Afghan attacks kill 12 US, British troops in 48 hours
Bill Van Auken
15 July 2010
A series of attacks claimed the lives of 12 US and British occupation troops over the course of 48 hours as the crisis besetting Washington’s occupation of Afghanistan continues to deepen.
Eight US soldiers were killed within a 24-hour period in southern Afghanistan, Pentagon officials revealed Wednesday. In the boldest of these attacks, Afghan insurgents laid siege to the headquarters of the elite Afghan National Civil Order Police (ANCOP) in Kandahar Tuesday, killing three US troops, an Afghan policeman and five Afghan civilian employees, three of them translators and two of them security guards.
The attack began with a suicide attacker driving a car bomb into the gate of the facility. Other insurgents continued the assault, firing rocket-propelled grenades and automatic weapons at US and Afghan puppet forces.
On Wednesday, a roadside bomb killed four more US troops, while another American soldier died in a gun battle, also in the south.
British forces also suffered serious losses in Helmand Province. While one British Marine was shot to death while on foot patrol, three soldiers died in an incident with far more ominous significance for the occupation forces.
An Afghan soldier carried out what the British Ministry of Defense described as a “suspected premeditated attack” on British forces assigned to train him and other members of the Afghan national army at a base in the Nahr-i-Saraj district in Helmand Province.
The Afghan soldier reportedly killed one British soldier as he slept and then fired a rocket-propelled grenade into the base’s command center, killing a company commander in charge of the facility as well as another British officer.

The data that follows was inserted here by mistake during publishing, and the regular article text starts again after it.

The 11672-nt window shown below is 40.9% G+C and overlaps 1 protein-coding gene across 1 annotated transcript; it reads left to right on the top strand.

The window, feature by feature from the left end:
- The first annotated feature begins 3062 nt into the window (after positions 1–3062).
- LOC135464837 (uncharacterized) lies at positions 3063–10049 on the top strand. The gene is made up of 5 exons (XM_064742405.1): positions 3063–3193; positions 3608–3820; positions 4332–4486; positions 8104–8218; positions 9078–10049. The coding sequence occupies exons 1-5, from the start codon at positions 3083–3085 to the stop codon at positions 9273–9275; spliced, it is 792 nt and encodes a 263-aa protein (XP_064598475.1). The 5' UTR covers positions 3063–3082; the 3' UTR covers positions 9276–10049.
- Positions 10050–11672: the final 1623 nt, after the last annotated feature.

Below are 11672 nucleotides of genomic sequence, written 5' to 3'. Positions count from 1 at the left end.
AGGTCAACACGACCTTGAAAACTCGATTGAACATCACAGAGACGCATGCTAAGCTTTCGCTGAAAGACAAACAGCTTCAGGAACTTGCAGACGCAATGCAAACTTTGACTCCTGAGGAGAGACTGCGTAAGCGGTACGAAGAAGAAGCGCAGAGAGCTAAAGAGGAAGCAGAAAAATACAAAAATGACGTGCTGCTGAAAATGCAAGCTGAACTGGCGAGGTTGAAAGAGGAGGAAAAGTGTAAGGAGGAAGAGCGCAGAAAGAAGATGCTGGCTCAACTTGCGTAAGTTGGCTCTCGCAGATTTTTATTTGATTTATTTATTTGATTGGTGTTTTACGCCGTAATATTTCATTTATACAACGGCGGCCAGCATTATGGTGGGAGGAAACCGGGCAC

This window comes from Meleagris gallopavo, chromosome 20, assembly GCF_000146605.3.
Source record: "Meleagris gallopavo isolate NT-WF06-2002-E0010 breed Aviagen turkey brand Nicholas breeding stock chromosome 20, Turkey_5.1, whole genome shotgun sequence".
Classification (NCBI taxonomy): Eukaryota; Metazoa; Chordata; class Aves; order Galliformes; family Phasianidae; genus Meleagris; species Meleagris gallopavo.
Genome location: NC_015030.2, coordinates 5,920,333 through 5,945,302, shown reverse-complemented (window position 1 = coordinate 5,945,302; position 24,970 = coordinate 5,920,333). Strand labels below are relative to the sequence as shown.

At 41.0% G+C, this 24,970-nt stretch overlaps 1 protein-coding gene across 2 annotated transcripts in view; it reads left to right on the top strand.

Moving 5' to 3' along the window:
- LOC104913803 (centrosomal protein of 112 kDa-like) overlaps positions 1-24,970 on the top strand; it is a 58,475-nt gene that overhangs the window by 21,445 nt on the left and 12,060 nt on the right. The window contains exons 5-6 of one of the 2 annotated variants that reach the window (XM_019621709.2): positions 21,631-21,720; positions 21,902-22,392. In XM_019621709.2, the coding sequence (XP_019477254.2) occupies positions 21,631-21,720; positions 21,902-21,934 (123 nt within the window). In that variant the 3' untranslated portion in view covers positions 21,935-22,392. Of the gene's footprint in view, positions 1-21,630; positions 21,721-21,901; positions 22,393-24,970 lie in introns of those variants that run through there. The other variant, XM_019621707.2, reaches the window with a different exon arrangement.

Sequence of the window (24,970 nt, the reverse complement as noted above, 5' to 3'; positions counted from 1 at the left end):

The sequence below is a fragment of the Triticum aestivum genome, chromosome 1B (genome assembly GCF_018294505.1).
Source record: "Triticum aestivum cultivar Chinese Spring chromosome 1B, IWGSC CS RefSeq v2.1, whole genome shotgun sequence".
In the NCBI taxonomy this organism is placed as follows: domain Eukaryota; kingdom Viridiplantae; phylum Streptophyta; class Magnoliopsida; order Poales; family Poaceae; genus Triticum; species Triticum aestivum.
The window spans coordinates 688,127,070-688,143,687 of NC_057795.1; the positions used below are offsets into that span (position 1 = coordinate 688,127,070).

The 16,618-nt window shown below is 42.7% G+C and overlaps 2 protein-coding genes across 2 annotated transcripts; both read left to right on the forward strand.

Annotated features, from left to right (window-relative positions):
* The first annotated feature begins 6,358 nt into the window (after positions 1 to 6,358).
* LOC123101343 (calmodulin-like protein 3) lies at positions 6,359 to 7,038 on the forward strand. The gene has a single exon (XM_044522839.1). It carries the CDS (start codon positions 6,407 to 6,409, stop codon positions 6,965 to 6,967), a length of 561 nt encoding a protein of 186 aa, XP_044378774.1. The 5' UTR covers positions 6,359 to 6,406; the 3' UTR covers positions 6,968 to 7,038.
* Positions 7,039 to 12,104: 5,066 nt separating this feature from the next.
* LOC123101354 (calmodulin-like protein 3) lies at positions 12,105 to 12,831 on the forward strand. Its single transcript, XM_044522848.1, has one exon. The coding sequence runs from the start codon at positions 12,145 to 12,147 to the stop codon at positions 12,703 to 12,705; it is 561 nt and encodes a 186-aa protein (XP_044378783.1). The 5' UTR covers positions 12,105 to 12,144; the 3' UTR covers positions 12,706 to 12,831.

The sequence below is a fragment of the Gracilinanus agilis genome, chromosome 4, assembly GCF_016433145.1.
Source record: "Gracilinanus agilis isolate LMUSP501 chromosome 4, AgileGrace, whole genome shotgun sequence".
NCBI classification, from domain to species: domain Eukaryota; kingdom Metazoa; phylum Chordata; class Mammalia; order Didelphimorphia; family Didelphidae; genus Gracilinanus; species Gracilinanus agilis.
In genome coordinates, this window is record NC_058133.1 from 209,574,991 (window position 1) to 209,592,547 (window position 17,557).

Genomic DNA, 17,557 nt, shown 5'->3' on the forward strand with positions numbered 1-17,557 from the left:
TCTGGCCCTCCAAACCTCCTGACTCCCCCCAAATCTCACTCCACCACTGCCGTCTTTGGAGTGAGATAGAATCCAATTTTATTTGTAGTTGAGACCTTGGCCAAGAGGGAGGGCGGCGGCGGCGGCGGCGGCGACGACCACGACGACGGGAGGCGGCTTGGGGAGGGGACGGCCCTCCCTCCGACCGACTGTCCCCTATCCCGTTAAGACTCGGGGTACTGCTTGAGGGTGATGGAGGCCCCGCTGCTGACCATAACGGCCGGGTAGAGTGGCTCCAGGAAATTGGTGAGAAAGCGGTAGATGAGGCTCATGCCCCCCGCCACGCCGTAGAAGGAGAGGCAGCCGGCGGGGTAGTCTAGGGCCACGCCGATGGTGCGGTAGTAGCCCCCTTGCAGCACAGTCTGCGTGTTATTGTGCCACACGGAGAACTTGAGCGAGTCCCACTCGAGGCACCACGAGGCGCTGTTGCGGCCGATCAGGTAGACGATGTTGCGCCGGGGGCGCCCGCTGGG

The soldier fled the scene, evading a manhunt mounted by British and Afghan forces. A spokesman for the Taliban reported that he had found safe haven with its fighters.
The attack follows a similar incident, also in Helmand, last November in which an Afghan policeman shot and killed five British soldiers. The soldiers had been “mentoring” the police officer, who was never apprehended.
The series of attacks underscored the crisis of the US-led occupation and, in particular, of the key component of the so-called “exit strategy” devised by Washington and London; i.e., the training of Afghan puppet security forces. The aim is to have these units, backed by US and British special operations forces, take over the repressive tasks now carried out by 100,000 US and 40,000 other NATO troops.
The attack in Helmand has further fueled distrust of British trainers toward the Afghan trainees. There are growing recriminations over the methods used to bring in these recruits, with charges that there is no serious attempt to vet them for insurgents as the US-led occupation desperately tries to cobble together local forces that can engage in combat.
In a report issued last month, the US Special Inspector-General for Afghan Reconstruction spelled out in detail the disastrous state of this effort. The report found that only 23 percent of Afghan soldiers and 12 percent of police were capable of working independently of the occupation forces. It further found that the Pentagon had “overstated operational capabilities” of the Afghan units.